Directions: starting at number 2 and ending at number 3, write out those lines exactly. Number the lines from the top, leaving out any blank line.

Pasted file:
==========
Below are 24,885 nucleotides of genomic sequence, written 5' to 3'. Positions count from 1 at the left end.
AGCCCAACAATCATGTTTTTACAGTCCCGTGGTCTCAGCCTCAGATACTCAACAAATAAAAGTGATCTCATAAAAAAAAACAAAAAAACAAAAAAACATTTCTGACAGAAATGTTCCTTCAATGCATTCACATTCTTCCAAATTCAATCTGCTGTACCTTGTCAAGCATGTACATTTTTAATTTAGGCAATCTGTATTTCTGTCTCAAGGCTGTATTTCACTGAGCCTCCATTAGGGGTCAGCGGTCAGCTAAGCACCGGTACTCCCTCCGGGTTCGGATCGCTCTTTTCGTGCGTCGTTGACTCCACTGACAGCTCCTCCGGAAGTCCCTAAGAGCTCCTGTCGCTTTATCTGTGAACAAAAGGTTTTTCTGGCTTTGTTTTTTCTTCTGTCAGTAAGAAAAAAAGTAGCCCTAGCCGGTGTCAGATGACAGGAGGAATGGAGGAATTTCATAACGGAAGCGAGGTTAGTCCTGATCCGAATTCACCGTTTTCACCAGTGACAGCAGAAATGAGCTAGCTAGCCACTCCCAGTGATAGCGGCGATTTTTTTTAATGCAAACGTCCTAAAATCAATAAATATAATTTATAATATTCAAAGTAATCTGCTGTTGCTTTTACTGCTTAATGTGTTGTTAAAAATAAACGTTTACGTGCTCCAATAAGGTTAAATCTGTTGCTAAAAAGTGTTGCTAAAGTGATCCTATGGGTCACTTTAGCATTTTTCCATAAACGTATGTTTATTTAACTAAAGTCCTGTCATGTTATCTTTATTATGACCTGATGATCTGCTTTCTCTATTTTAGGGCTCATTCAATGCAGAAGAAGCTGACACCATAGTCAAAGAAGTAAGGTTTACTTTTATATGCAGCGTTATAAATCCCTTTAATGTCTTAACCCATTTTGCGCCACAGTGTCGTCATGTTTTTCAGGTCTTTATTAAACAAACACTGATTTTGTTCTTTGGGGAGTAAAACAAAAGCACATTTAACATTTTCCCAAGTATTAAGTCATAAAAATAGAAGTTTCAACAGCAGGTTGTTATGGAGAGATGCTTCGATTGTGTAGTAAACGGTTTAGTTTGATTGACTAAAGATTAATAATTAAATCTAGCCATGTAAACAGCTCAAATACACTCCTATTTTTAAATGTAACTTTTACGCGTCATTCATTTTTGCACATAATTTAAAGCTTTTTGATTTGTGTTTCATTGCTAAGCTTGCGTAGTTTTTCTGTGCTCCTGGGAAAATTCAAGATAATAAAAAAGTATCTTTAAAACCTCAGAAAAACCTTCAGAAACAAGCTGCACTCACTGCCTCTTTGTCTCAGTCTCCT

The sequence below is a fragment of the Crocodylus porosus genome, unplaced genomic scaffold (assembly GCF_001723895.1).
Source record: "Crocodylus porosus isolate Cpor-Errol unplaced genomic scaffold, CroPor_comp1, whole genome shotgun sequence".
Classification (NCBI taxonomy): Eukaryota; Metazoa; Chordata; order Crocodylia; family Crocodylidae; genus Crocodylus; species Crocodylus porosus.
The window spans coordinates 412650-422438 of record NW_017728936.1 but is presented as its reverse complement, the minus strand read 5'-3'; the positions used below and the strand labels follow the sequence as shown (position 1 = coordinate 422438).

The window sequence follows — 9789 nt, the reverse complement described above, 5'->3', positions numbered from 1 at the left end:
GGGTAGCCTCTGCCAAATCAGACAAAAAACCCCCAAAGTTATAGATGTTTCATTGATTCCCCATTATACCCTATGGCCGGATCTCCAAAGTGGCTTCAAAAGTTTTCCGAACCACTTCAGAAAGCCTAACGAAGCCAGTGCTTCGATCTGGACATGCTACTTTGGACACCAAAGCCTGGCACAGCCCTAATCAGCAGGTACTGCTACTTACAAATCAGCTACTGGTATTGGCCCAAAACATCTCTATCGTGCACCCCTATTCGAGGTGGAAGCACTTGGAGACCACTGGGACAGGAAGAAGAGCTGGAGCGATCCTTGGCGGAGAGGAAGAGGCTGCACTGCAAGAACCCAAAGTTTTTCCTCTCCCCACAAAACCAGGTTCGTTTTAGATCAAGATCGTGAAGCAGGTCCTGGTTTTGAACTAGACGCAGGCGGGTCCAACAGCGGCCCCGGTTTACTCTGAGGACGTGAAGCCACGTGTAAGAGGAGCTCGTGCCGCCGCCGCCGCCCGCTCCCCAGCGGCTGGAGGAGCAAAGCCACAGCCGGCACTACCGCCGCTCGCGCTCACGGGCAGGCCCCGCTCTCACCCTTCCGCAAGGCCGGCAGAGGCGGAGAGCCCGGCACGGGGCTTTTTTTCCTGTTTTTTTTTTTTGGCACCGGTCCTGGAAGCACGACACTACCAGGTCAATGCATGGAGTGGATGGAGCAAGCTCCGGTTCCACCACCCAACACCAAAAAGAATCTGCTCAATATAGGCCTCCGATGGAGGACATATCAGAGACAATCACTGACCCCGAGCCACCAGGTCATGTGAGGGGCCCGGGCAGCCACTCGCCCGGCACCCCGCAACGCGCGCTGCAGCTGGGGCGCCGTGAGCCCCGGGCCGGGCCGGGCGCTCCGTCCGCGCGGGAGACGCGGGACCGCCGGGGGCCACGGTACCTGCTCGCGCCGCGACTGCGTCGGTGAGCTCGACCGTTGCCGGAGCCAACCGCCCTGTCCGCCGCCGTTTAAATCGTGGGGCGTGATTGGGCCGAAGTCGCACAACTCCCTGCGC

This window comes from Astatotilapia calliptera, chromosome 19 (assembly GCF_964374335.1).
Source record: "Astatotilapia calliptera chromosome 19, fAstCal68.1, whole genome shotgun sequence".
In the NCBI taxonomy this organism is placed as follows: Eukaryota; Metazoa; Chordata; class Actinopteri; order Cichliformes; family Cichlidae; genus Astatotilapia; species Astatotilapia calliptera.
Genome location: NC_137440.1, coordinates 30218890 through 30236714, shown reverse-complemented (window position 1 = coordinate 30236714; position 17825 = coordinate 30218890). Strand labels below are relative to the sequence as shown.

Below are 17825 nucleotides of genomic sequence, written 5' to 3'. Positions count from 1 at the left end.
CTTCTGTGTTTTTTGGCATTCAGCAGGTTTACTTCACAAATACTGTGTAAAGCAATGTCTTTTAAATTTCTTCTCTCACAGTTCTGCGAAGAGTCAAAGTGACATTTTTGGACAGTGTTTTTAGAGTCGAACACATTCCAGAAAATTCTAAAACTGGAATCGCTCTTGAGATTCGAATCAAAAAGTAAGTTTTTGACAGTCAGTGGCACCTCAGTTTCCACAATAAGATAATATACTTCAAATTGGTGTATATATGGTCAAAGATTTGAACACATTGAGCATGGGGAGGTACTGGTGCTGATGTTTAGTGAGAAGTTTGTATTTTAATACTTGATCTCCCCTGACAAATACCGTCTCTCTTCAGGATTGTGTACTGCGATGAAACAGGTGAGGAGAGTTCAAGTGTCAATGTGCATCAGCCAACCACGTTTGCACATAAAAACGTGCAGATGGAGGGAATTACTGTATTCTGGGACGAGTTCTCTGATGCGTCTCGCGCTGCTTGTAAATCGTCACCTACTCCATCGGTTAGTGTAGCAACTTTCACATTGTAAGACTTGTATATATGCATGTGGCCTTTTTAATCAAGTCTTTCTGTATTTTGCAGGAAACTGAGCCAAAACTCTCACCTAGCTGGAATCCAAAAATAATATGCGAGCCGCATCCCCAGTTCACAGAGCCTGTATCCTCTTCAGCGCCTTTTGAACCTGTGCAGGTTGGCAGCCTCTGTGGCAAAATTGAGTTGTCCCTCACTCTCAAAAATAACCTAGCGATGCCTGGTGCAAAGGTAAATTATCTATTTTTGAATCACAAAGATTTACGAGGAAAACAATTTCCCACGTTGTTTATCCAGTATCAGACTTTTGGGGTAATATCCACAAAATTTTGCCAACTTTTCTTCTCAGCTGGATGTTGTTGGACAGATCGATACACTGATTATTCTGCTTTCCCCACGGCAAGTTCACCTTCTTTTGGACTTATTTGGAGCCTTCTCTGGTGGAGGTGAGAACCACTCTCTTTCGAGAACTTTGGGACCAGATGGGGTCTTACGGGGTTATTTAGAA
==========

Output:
AGCCCAACAATCATGTTTTTACAGTCCCGTGGTCTCAGCCTCAGATACTCAACAAATAAAAGTGATCTCATAAAAAAAAACAAAAAAACAAAAAAACATTTCTGACAGAAATGTTCCTTCAATGCATTCACATTCTTCCAAATTCAATCTGCTGTACCTTGTCAAGCATGTACATTTTTAATTTAGGCAATCTGTATTTCTGTCTCAAGGCTGTATTTCACTGAGCCTCCATTAGGGGTCAGCGGTCAGCTAAGCACCGGTACTCCCTCCGGGTTCGGATCGCTCTTTTCGTGCGTCGTTGACTCCACTGACAGCTCCTCCGGAAGTCCCTAAGAGCTCCTGTCGCTTTATCTGTGAACAAAAGGTTTTTCTGGCTTTGTTTTTTCTTCTGTCAGTAAGAAAAAAAGTAGCCCTAGCCGGTGTCAGATGACAGGAGGAATGGAGGAATTTCATAACGGAAGCGAGGTTAGTCCTGATCCGAATTCACCGTTTTCACCAGTGACAGCAGAAATGAGCTAGCTAGCCACTCCCAGTGATAGCGGCGATTTTTTTTAATGCAAACGTCCTAAAATCAATAAATATAATTTATAATATTCAAAGTAATCTGCTGTTGCTTTTACTGCTTAATGTGTTGTTAAAAATAAACGTTTACGTGCTCCAATAAGGTTAAATCTGTTGCTAAAAAGTGTTGCTAAAGTGATCCTATGGGTCACTTTAGCATTTTTCCATAAACGTATGTTTATTTAACTAAAGTCCTGTCATGTTATCTTTATTATGACCTGATGATCTGCTTTCTCTATTTTAGGGCTCATTCAATGCAGAAGAAGCTGACACCATAGTCAAAGAAGTAAGGTTTACTTTTATATGCAGCGTTATAAATCCCTTTAATGTCTTAACCCATTTTGCGCCACAGTGTCGTCATGTTTTTCAGGTCTTTATTAAACAAACACTGATTTTGTTCTTTGGGGAGTAAAACAAAAGCACATTTAACATTTTCCCAAGTATTAAGTCATAAAAATAGAAGTTTCAACAGCAGGTTGTTATGGAGAGATGCTTCGATTGTGTAGTAAACGGTTTAGTTTGATTGACTAAAGATTAATAATTAAATCTAGCCATGTAAACAGCTCAAATACACTCCTATTTTTAAATGTAACTTTTACGCGTCATTCATTTTTGCACATAATTTAAAGCTTTTTGATTTGTGTTTCATTGCTAAGCTTGCGTAGTTTTTCTGTGCTCCTGGGAAAATTCAAGATAATAAAAAAGTATCTTTAAAACCTCAGAAAAACCTTCAGAAACAAGCTGCACTCACTGCCTCTTTGTCTCAGTCTCCT

The sequence below is a fragment of the Crocodylus porosus genome, unplaced genomic scaffold (assembly GCF_001723895.1).